Japan's ruling party is likely to choose its new leader, and therefore prime minister, in a runoff vote between vaccination minister Taro Kono and former Foreign Minister Fumio Kishida, according to a Kyodo News survey conducted through Monday.

Among the four candidates in the Liberal Democratic Party's presidential election on Wednesday, Kono is expected to win the biggest share of the 764 votes up for grabs in the first round but fall short of securing an absolute majority. Kishida will likely come second.

Vaccination minister Taro Kono (C) receives encouragement from fellow Liberal Democratic Party lawmakers on Sept. 27, 2021, at the Japanese parliament in Tokyo. (Kyodo)

Former Japanese Foreign Minister Fumio Kishida, a candidate in the Liberal Democratic Party's upcoming presidential election, speaks during his visit to Tokyo's Hie Shrine on Sept. 27, 2021. (Kyodo) ==Kyodo

Kishida has secured around 135 of the 382 votes held by LDP parliamentarians, followed by Kono with at least 100, while former internal affairs minister Sanae Takaichi has just under 100 and senior party official Seiko Noda a little more than 20. Another 20 were either undecided or declined to answer.

Added with the 382 votes held by the party's rank-and-file members, Kono is set to end up with more than 300, Kishida around 230, Takaichi just under 170 and Noda around 35.

Kyodo News surveyed LDP rank-and-file members over the weekend and either asked parliamentarians directly or people with knowledge of their thinking how they plan to vote.

The LDP presidential election comes after Prime Minister Yoshihide Suga announced his resignation amid criticism over his government's COVID-19 response.

The winner is all but guaranteed to become the country's new leader as the party and its junior coalition partner, Komeito, control both chambers of the Diet.

Kono's support among the LDP's rank-and-file members aligns with opinion polls that consistently rank him as being most suited to succeed Suga. His popularity also makes him an attractive choice for lawmakers who feel vulnerable heading into a general election that must be held by November.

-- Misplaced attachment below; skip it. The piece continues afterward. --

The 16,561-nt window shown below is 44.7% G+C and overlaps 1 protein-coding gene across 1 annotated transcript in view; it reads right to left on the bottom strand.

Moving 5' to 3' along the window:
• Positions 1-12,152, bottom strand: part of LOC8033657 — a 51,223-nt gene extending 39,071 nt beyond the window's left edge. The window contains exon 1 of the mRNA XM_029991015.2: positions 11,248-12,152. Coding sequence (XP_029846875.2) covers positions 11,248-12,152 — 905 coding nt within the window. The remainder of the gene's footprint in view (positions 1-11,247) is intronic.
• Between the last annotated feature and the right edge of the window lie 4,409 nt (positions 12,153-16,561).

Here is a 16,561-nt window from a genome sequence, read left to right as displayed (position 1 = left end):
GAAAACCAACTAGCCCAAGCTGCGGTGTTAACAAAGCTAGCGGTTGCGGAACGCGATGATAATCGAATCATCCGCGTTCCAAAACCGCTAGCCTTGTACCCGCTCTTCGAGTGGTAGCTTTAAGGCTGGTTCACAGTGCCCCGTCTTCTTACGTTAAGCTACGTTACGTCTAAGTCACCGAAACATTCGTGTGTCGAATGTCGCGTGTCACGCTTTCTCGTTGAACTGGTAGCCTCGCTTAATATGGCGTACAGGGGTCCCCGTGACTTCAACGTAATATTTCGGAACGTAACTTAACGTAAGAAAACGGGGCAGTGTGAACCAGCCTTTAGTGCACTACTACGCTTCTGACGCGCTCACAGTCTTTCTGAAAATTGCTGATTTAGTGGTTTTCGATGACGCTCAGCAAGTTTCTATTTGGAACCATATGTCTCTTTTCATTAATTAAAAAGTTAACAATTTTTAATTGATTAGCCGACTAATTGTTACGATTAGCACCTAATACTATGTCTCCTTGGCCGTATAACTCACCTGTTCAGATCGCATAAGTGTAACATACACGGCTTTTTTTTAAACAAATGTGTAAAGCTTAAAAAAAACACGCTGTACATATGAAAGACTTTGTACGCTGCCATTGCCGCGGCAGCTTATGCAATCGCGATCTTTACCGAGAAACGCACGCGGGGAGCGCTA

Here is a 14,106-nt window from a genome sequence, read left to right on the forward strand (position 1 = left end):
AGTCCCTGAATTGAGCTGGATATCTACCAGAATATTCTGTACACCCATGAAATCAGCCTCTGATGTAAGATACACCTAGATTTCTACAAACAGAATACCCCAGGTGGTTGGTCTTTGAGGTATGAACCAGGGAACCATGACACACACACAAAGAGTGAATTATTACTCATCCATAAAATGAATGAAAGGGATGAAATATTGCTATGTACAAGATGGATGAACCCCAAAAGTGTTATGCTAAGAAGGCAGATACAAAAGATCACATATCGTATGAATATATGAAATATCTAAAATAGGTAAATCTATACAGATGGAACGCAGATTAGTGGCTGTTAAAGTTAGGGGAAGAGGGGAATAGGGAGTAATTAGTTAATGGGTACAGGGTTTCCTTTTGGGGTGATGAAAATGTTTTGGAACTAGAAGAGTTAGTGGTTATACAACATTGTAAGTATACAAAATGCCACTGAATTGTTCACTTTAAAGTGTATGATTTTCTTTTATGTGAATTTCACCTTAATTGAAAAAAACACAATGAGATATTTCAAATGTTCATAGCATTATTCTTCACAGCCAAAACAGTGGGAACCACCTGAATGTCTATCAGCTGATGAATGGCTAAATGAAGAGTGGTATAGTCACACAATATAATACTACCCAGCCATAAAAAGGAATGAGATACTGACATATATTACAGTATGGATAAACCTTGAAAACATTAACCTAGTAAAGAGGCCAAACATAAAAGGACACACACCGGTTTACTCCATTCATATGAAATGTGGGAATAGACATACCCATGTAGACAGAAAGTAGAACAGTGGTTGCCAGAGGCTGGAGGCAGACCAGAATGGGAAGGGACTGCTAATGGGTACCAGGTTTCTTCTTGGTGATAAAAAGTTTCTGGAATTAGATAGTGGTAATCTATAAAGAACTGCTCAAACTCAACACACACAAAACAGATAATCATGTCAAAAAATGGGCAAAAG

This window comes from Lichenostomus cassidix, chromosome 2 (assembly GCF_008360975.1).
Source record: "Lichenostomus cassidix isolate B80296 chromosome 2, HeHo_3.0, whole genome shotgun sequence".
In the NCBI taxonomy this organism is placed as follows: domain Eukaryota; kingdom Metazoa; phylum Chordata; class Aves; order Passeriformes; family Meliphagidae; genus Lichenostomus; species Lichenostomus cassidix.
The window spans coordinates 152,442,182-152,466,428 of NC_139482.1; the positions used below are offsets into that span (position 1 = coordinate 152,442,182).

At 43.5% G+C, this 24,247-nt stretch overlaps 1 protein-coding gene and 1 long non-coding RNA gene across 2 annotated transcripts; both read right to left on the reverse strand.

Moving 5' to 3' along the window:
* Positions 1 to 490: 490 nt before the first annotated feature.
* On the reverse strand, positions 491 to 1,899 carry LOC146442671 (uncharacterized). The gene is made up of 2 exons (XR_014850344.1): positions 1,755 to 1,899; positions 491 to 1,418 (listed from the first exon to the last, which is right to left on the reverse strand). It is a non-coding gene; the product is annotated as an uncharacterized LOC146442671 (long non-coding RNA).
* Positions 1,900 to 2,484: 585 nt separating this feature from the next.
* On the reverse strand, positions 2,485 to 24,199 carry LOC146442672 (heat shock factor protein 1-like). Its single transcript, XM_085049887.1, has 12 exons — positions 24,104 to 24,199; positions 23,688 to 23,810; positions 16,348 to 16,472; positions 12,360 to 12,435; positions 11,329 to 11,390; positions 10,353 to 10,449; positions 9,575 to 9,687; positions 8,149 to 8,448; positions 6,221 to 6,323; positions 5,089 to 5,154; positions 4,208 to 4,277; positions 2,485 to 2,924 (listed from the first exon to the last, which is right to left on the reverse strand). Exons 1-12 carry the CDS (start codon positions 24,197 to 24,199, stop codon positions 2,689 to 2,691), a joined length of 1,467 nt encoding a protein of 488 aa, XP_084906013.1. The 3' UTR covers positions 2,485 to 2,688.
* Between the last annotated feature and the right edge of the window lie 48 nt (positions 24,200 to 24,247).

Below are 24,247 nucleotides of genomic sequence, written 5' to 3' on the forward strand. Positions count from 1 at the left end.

But veteran parliamentarians, wary of Kono's reformist ideas and mercurial personality, are pushing for Kishida, who is viewed as more stable.

While parliamentarians and rank-and-file members hold an equal number of votes in the first round, the runoff gives greater weight to the former -- 382 compared with 47 for the party's prefectural chapters.

This gives Kishida an advantage in a head-to-head battle, given most of Takaichi's supporters in the Diet are likely to favor him over Kono.

Votes among the 96 parliamentarians in the LDP's largest faction, headed by former Chief Cabinet Secretary Hiroyuki Hosoda, are expected to be split between Kishida and Takaichi in the first round but will consolidate the vote to support the candidate who advances to the runoff.

Foreign Minister Toshimitsu Motegi, who effectively heads a faction with 51 parliamentarians, said after meeting with members on Monday that many looked to back Kishida in the event of a runoff.

In the 2012 LDP presidential election, Shinzo Abe, who eventually became Japan's longest-serving prime minister, trailed a rival candidate in the first round but won the runoff having secured the support of major factions.

Related coverage:

Taro Kono still top pick among LDP supporters to be next Japan PM: poll

How LDP presidential election works

FOCUS: Faction politics wane in Japan party leader race as nat'l vote looms